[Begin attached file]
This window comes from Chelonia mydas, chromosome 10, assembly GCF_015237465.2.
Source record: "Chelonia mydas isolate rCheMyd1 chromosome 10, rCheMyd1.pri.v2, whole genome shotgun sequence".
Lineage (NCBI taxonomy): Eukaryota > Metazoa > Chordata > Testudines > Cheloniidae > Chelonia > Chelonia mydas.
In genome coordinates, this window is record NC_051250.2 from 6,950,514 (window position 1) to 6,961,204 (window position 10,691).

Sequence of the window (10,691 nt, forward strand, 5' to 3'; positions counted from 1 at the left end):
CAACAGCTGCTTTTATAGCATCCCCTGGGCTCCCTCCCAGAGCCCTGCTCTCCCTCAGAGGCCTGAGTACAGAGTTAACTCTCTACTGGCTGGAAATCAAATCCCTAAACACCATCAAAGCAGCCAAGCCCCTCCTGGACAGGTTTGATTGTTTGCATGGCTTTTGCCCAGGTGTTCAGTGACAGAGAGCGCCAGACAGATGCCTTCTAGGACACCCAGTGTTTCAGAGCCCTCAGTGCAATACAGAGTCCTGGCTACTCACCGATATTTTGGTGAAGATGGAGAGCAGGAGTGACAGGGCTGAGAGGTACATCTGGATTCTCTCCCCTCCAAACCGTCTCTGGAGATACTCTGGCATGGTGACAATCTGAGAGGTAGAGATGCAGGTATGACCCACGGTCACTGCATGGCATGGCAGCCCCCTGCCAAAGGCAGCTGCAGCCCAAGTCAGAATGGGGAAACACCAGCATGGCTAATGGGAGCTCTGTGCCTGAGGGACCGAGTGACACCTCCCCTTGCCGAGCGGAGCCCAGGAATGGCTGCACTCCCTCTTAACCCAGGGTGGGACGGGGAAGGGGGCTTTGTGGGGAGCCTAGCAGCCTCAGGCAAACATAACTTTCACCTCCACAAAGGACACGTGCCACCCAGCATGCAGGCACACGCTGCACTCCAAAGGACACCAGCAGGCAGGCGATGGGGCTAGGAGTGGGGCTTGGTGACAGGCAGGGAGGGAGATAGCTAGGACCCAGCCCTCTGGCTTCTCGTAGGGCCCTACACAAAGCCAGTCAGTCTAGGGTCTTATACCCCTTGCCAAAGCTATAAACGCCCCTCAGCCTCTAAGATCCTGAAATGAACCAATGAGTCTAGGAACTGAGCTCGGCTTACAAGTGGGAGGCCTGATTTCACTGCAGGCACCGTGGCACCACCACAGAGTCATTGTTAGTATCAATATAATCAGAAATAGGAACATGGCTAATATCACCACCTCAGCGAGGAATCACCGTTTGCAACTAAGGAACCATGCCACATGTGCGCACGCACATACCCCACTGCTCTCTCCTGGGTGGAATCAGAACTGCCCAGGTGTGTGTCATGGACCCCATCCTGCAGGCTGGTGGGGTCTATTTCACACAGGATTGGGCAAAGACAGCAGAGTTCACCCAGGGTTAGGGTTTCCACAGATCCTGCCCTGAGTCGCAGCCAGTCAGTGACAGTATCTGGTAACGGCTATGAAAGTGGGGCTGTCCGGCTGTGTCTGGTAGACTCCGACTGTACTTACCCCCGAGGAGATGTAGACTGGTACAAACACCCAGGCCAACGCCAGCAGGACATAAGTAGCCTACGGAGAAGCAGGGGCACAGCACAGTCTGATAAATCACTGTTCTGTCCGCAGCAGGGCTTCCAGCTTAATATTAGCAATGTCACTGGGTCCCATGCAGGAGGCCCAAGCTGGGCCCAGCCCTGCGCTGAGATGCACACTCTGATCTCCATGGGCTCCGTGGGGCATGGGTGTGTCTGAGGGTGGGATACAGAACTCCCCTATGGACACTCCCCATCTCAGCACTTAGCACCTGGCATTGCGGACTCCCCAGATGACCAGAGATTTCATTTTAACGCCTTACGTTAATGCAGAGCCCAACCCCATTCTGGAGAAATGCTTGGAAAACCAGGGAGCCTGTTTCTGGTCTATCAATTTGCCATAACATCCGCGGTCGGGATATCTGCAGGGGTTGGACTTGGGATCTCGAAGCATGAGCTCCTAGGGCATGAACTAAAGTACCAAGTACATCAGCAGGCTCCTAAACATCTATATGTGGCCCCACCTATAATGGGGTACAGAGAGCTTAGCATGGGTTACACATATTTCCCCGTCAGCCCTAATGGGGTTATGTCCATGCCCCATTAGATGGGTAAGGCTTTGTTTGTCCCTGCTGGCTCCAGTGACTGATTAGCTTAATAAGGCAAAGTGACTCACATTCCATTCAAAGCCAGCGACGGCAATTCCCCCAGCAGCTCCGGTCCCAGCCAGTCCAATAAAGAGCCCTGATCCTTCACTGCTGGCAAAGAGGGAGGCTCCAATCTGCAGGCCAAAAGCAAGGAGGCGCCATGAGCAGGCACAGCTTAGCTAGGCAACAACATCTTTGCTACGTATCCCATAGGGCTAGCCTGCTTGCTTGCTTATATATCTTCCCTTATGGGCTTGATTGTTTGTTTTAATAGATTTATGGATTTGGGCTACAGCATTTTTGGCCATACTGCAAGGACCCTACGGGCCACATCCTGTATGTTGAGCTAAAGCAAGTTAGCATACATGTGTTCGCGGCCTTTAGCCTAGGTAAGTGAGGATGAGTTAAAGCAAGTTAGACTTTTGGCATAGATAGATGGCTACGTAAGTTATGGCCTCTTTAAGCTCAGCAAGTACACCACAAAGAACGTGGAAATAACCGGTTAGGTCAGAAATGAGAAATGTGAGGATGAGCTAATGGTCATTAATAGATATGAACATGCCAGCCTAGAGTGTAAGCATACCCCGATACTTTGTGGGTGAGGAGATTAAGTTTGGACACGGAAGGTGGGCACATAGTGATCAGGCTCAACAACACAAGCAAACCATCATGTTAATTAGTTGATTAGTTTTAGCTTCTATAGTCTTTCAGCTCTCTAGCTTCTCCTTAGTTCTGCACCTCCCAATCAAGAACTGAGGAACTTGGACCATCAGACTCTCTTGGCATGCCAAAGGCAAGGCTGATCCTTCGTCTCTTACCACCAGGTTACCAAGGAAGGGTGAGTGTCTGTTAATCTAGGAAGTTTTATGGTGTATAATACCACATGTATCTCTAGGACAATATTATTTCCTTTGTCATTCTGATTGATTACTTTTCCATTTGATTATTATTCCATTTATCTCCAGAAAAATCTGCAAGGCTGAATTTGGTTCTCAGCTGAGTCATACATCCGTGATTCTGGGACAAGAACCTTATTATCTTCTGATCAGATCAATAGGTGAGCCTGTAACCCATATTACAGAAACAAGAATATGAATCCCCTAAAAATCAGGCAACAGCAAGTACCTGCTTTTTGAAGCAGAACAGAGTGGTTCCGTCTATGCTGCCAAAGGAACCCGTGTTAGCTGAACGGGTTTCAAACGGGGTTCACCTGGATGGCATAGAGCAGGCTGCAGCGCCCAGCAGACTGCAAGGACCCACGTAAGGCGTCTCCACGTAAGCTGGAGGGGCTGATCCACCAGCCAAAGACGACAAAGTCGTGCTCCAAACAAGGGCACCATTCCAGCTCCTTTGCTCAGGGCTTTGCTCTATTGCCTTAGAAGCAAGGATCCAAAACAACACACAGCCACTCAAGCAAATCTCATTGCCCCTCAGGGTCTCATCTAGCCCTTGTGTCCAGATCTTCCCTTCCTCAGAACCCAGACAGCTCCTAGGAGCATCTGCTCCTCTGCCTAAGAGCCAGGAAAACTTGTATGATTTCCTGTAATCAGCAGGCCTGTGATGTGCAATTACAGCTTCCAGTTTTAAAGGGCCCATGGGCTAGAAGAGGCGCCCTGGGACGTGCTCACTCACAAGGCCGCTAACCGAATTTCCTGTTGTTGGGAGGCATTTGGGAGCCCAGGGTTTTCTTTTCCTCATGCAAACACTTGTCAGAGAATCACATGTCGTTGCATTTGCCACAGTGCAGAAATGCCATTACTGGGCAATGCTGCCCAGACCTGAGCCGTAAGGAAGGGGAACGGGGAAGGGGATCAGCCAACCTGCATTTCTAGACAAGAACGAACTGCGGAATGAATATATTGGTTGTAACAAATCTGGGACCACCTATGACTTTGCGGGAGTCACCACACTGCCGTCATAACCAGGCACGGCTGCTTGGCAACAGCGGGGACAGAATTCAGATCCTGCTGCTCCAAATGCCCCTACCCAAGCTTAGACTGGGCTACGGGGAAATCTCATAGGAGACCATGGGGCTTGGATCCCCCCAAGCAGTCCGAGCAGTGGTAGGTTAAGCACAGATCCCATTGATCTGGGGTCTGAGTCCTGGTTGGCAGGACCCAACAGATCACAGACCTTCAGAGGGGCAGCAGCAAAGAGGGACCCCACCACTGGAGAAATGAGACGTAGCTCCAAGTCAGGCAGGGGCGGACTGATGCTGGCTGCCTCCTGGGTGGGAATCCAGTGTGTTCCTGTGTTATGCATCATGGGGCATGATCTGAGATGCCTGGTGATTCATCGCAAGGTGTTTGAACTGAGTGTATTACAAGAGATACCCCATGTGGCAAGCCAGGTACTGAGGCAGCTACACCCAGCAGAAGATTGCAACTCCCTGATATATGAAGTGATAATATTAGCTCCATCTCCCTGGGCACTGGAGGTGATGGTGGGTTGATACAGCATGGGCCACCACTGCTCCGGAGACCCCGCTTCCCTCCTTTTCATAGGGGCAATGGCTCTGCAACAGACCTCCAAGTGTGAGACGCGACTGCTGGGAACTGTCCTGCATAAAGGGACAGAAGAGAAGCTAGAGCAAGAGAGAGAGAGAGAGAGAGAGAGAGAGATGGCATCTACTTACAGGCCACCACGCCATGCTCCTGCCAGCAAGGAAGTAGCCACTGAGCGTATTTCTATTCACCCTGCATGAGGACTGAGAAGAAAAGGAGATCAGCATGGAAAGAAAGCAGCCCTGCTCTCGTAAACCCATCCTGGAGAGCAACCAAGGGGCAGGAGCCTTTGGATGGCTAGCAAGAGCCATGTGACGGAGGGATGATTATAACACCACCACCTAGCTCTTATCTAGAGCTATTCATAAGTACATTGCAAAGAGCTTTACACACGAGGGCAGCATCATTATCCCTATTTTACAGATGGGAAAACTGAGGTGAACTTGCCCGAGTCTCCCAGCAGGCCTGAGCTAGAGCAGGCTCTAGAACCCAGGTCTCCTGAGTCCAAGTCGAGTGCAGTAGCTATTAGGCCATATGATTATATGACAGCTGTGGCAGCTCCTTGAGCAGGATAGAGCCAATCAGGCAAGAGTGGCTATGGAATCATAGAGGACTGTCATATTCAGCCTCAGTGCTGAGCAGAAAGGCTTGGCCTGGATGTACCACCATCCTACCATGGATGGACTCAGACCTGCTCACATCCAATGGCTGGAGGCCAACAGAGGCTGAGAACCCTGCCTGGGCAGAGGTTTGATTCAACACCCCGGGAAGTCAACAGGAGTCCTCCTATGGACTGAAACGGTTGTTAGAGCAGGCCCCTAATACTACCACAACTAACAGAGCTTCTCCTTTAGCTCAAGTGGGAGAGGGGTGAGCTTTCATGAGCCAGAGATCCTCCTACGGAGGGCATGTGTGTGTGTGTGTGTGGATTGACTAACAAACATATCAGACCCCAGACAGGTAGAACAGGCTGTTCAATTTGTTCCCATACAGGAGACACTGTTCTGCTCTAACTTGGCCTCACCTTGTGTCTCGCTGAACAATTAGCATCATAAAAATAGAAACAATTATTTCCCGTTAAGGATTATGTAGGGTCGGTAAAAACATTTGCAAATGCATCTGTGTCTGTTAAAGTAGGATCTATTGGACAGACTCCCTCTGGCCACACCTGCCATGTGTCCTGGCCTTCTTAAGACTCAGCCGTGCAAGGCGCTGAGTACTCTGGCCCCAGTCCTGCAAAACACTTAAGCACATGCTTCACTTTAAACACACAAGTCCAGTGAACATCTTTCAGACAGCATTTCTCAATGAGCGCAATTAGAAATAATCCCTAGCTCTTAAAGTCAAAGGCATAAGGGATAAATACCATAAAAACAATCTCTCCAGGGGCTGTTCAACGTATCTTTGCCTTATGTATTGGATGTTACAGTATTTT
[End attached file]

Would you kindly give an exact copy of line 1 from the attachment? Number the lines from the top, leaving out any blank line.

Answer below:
This window comes from Chelonia mydas, chromosome 10, assembly GCF_015237465.2.